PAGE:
Senate Democrats Reintroduce Fair Access to Financial Services Act
Last week, a group of Democratic Senators led by Banking Committee Chairman Sherrod Brown (D-Ohio) reintroduced the Fair Access to Financial Services Act, legislation that prohibits banks from discriminating on the basis of race, color, religion, national origin, sex, sexual orientation, or sexual identity. The bill would ensure that all consumers get equal treatment when accessing goods and services at financial institutions.
“Too many Black and brown Americans experience racial profiling and unequal treatment when trying to access services at banks and other financial institutions, and don’t have anywhere to turn to hold financial institutions accountable,” Sen. Brown said in a statement. “Our legislation explicitly outlaws discrimination in our nation’s financial system so that everyone can access financial services free from harassment and abuse.”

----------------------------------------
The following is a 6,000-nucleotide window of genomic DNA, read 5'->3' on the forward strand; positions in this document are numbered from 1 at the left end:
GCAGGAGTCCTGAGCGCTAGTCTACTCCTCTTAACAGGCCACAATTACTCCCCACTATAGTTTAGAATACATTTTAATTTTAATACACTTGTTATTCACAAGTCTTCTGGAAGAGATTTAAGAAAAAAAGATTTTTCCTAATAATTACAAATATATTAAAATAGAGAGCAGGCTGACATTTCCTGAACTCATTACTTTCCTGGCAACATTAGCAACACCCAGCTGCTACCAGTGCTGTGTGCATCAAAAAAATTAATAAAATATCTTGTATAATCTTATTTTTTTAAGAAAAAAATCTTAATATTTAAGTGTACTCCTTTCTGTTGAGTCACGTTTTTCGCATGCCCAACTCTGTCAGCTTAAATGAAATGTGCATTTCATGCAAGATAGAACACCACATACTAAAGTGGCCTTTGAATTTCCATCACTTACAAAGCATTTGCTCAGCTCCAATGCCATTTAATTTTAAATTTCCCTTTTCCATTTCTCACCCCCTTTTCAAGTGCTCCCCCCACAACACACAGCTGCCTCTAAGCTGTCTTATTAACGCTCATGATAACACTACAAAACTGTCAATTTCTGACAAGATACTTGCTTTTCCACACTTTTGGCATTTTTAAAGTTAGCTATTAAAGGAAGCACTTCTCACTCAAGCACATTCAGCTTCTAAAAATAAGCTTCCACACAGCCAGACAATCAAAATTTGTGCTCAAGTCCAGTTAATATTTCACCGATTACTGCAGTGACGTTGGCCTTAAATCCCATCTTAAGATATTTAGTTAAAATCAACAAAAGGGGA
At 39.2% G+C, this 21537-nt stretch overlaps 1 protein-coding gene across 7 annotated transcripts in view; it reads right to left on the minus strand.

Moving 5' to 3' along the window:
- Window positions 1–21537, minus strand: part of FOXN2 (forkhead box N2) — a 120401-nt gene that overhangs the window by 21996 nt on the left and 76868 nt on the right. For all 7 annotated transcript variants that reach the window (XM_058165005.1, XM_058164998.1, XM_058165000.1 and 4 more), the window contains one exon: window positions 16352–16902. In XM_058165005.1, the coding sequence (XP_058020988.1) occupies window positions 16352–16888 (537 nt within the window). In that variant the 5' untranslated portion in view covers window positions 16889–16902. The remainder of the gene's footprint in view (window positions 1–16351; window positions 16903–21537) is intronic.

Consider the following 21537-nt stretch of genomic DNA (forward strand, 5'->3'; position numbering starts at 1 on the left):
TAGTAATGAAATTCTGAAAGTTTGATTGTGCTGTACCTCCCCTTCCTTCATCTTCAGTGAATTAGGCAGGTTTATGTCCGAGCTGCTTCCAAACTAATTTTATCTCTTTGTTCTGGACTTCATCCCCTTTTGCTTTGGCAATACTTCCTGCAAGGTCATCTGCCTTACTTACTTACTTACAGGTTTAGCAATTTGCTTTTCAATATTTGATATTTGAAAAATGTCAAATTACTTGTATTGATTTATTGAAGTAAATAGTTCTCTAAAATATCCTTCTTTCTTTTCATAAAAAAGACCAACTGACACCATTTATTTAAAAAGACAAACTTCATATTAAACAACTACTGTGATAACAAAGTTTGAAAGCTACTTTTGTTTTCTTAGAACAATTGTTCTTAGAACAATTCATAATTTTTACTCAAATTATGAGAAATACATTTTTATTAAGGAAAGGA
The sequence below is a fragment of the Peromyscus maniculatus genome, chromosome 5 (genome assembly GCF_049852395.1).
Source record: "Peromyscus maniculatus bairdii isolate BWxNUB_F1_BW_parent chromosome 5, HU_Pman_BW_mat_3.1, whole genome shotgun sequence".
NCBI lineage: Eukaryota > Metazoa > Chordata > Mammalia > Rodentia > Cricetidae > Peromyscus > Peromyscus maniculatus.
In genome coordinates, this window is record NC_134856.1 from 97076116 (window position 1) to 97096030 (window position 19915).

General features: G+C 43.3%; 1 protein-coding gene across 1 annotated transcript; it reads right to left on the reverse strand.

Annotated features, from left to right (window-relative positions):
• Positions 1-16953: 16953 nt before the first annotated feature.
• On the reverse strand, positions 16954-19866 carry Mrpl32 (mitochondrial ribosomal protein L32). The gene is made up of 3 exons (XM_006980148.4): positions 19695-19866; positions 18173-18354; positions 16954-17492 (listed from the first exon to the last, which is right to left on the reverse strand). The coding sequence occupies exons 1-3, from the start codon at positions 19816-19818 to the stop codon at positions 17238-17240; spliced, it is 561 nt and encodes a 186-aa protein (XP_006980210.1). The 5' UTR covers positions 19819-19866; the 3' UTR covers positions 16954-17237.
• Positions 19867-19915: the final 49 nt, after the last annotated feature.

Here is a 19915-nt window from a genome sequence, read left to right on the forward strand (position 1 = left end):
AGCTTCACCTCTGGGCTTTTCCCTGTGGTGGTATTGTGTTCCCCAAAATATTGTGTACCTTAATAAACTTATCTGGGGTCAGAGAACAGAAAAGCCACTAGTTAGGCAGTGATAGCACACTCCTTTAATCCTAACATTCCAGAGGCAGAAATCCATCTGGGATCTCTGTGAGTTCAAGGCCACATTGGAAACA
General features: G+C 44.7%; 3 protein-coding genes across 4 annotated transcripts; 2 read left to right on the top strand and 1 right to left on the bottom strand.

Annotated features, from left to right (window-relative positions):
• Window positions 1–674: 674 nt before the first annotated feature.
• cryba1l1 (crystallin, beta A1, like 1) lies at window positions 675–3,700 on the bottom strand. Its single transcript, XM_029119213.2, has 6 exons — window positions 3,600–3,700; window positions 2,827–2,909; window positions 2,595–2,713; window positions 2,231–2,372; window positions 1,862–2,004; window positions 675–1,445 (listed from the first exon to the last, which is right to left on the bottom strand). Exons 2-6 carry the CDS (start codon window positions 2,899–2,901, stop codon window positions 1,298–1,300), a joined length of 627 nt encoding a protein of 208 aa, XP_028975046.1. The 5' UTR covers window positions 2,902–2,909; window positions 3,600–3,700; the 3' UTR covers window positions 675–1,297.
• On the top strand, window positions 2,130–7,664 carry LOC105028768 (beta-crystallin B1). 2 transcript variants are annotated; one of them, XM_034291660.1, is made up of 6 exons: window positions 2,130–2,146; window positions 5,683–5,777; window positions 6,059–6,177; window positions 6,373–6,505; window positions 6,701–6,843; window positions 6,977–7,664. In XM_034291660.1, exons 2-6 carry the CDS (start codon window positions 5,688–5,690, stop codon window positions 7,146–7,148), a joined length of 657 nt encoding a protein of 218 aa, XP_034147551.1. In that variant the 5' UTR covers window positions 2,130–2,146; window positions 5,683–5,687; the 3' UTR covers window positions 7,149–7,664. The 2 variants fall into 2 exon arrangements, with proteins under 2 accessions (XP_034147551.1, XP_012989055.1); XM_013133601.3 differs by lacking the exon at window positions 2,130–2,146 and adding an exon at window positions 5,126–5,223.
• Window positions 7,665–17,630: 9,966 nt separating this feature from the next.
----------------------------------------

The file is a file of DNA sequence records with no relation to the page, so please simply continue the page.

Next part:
American Banker noted that although the Civil Rights Act of 1964 banned discrimination from many public institutions, it did not include financial institutions.
Several large banks in the U.S. have received backlash for alleged discriminatory practices. In 2018, Bank of America assumed film director Ryan Coogler was a bank robber when trying to withdraw money from his own account. Wells Fargo was criticized for denying over half of its Black refinancing applicants in 2020, and JPMorgan Chase is being sued for refusing to open an account for a Black customer.
“In 2022, no American should ever have to worry about being discriminated against when trying to open a bank account, getting a mortgage, or starting a small business,” said Senator Warnock (D-Ga.).
In addition to Brown and Warnock, the bill was also co-sponsored by Sens. Bob Menendez (D-N.J.), Catherine Cortez Masto (D-Nev.), Cory Booker (D-N.J.), Tina Smith (D-Minn.), Chris Van Hollen (D-Md.), Elizabeth Warren (D-Mass.), Bernie Sanders (D-Vt.), Kirsten Gillibrand (D-N.Y.), Alex Padilla (D-Calif.), Tammy Duckworth (D-Ill.), Jeff Merkley (D-Ore.), Ed Markey (D-Mass.), Tammy Baldwin (D-Wis.), Sheldon Whitehouse (D-R.I.), and Dianne Feinstein (D-Calif.).